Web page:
Lawrence attended Beauvale Board School (now renamed Greasley Beauvale DH Lawrence Primary School in his honour) from 1891 until 1898, becoming the first local pupil to win a County Council scholarship to Nottingham High School in Nottingham.

    He left in 1901, working for three months as a junior clerk at Haywood's surgical appliances factory, but a severe bout of pneumonia ended this career. During his convalescence he often visited Hagg's Farm, the home of the Chambers family, and began a friendship with Jessie Chambers. An important aspect of this relationship with Chambers and other adolescent acquaintances was a shared love of books, an interest that lasted throughout Lawrence's life.

    In the years 1902 to 1906 Lawrence served as a pupil teacher at the British School, Eastwood. He went on to become a full-time student and received a teaching certificate (without degree) from University College, Nottingham, in 1908. For somebody so widely read, this did not bring much of an intellectual challenge. However, although critical of his classes and most of his teachers, he later admitted that he had gained maturity through the experience.

    A record survives in the official assessment of Lawrence as a potential school teacher in the University of Nottingham Day Training College student register for 1906 – 1908. His intellectual gifts were clearly appreciated, but there was anxiety too that his personality might not suit all classrooms.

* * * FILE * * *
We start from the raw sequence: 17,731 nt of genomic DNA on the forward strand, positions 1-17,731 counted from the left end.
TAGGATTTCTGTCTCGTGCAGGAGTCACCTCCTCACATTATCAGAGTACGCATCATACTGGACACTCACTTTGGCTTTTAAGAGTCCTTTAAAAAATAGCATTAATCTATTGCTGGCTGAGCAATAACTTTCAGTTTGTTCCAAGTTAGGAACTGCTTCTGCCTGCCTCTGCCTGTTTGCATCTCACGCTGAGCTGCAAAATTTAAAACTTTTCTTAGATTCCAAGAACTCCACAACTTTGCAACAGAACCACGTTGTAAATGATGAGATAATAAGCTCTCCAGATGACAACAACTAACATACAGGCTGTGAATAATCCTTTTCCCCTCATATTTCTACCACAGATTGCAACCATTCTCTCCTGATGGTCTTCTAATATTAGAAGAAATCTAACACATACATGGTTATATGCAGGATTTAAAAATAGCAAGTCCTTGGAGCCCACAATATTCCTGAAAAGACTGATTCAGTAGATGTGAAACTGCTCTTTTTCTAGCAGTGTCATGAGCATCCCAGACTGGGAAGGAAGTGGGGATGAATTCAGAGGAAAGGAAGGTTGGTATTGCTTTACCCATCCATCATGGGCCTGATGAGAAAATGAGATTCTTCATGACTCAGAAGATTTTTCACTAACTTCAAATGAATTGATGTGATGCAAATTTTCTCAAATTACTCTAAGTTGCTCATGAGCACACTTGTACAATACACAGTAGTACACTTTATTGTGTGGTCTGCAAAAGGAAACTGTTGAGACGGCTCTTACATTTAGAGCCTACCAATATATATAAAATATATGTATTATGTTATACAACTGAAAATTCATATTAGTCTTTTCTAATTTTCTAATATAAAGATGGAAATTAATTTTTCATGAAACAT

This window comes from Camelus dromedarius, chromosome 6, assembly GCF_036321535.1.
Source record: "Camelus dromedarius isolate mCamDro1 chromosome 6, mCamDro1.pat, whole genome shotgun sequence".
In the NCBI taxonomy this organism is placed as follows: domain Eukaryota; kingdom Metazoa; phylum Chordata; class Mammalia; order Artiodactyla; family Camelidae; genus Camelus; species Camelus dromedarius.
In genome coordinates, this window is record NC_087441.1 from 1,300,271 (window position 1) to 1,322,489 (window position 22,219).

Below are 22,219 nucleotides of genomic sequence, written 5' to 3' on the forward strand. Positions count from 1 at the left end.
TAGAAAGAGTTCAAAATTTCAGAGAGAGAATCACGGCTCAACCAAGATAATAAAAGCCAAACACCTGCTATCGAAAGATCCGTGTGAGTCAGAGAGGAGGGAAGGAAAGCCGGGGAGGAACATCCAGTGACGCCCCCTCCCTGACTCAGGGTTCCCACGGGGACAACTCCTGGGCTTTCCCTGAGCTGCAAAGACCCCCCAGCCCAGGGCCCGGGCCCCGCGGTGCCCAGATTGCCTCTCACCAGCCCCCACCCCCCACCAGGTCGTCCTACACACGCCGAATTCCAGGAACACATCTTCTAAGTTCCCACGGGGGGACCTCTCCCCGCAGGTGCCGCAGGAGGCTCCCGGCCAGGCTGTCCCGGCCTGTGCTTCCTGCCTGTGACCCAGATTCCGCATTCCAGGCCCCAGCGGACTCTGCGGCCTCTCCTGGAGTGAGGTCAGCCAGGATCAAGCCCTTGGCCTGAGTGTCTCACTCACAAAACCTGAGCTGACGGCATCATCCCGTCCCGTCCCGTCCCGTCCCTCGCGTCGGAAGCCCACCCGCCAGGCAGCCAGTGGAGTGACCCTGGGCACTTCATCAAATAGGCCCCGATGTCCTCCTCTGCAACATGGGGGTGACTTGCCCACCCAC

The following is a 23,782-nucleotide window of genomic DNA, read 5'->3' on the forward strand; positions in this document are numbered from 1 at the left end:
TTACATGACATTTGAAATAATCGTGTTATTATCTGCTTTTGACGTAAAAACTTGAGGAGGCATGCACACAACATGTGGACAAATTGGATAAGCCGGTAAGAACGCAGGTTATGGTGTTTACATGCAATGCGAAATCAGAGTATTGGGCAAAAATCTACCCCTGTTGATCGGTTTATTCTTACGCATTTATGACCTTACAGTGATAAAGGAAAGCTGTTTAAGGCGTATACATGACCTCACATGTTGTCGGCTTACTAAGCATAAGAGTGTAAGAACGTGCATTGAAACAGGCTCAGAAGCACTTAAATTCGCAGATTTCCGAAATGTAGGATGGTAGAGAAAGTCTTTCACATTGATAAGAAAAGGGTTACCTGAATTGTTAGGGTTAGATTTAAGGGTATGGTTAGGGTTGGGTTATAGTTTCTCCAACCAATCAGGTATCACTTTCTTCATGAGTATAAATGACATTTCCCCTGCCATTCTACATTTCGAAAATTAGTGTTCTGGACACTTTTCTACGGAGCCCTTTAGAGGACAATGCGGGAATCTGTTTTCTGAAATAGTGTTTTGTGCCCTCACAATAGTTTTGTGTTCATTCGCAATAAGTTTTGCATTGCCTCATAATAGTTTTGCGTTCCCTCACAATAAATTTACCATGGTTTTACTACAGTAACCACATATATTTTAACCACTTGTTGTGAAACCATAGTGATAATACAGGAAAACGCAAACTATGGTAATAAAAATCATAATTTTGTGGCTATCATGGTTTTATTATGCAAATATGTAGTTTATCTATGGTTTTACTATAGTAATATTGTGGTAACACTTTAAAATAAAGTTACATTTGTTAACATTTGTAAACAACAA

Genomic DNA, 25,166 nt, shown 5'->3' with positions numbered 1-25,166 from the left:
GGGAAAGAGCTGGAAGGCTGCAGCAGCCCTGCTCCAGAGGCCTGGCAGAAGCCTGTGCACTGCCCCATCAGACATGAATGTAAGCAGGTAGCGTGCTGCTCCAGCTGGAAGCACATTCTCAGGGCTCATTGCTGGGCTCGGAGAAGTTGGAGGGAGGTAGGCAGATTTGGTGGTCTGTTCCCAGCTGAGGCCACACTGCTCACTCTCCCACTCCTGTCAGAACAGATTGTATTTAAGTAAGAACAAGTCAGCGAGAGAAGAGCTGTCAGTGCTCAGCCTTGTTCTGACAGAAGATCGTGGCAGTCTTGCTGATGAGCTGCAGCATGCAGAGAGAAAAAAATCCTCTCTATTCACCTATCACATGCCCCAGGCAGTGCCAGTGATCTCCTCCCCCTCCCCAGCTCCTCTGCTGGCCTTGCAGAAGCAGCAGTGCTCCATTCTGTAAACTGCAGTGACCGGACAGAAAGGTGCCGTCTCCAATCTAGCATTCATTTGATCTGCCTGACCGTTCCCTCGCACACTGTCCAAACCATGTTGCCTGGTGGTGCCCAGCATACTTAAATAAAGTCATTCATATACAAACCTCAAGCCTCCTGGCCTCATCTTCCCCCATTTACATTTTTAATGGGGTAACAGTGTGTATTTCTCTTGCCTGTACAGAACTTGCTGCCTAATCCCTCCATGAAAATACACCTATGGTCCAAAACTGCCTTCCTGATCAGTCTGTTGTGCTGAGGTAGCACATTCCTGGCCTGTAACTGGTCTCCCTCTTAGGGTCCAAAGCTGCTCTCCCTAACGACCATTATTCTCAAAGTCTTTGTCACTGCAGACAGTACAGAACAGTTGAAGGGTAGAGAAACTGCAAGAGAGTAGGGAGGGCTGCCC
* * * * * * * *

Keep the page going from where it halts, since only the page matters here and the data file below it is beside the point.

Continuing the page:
DH Lawrence used his experience of studying at University College Nottingham in his book, the Rainbow, when Ursula attends:

    “The big college built of stone, standing in the quiet street, with a rim of grass and lime-trees all so peaceful: she felt it remote, a magic-land. Its architecture was foolish, she knew from her father. Still, it was different from that of all other buildings. Its rather pretty, plaything, Gothic form was almost a style, in the dirty industrial town. She liked the hall, with its big stone chimney-piece and its Gothic arches supporting the balcony above. To be sure the arches were ugly, the chimney-piece of cardboard like carved stone, with its armorial decoration, looked silly just opposite the bicycle stand and the radiator, while the great notice-board with its fluttering papers seemed to slam away all sense of retreat and mystery from the far wall”.

    The years at College were fertile ones for his creative development. It was also during these early years that he worked on his first poems, some short stories, and a draft of a novel, Laetitia, which was eventually to become The White Peacock. At the end of 1907 he won a short story competition in the Nottingham Guardian, the first time that he had gained any wider recognition for his literary talents.